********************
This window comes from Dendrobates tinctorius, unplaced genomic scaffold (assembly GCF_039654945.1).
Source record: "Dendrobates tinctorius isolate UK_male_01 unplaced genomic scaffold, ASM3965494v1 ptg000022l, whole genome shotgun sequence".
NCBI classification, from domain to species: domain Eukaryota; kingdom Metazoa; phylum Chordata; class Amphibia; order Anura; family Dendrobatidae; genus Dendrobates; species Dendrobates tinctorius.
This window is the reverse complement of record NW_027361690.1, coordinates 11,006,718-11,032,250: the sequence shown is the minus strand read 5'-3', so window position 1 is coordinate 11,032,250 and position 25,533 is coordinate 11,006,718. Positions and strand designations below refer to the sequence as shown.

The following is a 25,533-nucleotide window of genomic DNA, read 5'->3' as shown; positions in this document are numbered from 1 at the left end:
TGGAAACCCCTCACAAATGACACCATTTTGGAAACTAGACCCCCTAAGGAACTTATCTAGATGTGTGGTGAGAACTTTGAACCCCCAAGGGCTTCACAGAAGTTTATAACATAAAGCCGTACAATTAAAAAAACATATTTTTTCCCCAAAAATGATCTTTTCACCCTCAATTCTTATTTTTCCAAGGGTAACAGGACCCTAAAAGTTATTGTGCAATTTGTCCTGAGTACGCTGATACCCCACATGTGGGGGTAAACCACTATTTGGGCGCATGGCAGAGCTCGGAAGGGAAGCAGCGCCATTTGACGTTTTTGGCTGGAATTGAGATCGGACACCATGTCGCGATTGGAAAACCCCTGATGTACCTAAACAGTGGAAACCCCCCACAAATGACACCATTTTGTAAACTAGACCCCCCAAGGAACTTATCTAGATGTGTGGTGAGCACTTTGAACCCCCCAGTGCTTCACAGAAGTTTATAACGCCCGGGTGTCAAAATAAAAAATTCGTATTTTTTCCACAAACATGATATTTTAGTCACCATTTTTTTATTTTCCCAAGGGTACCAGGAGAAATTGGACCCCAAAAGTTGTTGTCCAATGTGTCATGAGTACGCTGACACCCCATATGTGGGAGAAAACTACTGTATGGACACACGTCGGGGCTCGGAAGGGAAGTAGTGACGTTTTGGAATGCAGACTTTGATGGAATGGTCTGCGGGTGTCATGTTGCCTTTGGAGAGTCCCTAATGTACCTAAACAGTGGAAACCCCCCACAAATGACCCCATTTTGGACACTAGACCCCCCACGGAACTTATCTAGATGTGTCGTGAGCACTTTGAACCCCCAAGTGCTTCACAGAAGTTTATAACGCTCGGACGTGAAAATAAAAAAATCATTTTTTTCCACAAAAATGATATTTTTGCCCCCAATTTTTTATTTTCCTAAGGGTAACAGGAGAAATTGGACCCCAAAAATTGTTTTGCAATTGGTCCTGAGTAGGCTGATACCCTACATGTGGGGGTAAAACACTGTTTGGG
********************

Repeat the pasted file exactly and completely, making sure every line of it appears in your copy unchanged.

This window comes from Dendrobates tinctorius, unplaced genomic scaffold (assembly GCF_039654945.1).
Source record: "Dendrobates tinctorius isolate UK_male_01 unplaced genomic scaffold, ASM3965494v1 ptg000022l, whole genome shotgun sequence".
NCBI classification, from domain to species: domain Eukaryota; kingdom Metazoa; phylum Chordata; class Amphibia; order Anura; family Dendrobatidae; genus Dendrobates; species Dendrobates tinctorius.
This window is the reverse complement of record NW_027361690.1, coordinates 11,006,718-11,032,250: the sequence shown is the minus strand read 5'-3', so window position 1 is coordinate 11,032,250 and position 25,533 is coordinate 11,006,718. Positions and strand designations below refer to the sequence as shown.

The following is a 25,533-nucleotide window of genomic DNA, read 5'->3' as shown; positions in this document are numbered from 1 at the left end:
TGGAAACCCCTCACAAATGACACCATTTTGGAAACTAGACCCCCTAAGGAACTTATCTAGATGTGTGGTGAGAACTTTGAACCCCCAAGGGCTTCACAGAAGTTTATAACATAAAGCCGTACAATTAAAAAAACATATTTTTTCCCCAAAAATGATCTTTTCACCCTCAATTCTTATTTTTCCAAGGGTAACAGGACCCTAAAAGTTATTGTGCAATTTGTCCTGAGTACGCTGATACCCCACATGTGGGGGTAAACCACTATTTGGGCGCATGGCAGAGCTCGGAAGGGAAGCAGCGCCATTTGACGTTTTTGGCTGGAATTGAGATCGGACACCATGTCGCGATTGGAAAACCCCTGATGTACCTAAACAGTGGAAACCCCCCACAAATGACACCATTTTGTAAACTAGACCCCCCAAGGAACTTATCTAGATGTGTGGTGAGCACTTTGAACCCCCCAGTGCTTCACAGAAGTTTATAACGCCCGGGTGTCAAAATAAAAAATTCGTATTTTTTCCACAAACATGATATTTTAGTCACCATTTTTTTATTTTCCCAAGGGTACCAGGAGAAATTGGACCCCAAAAGTTGTTGTCCAATGTGTCATGAGTACGCTGACACCCCATATGTGGGAGAAAACTACTGTATGGACACACGTCGGGGCTCGGAAGGGAAGTAGTGACGTTTTGGAATGCAGACTTTGATGGAATGGTCTGCGGGTGTCATGTTGCCTTTGGAGAGTCCCTAATGTACCTAAACAGTGGAAACCCCCCACAAATGACCCCATTTTGGACACTAGACCCCCCACGGAACTTATCTAGATGTGTCGTGAGCACTTTGAACCCCCAAGTGCTTCACAGAAGTTTATAACGCTCGGACGTGAAAATAAAAAAATCATTTTTTTCCACAAAAATGATATTTTTGCCCCCAATTTTTTATTTTCCTAAGGGTAACAGGAGAAATTGGACCCCAAAAATTGTTTTGCAATTGGTCCTGAGTAGGCTGATACCCTACATGTGGGGGTAAAACACTGTTTGGG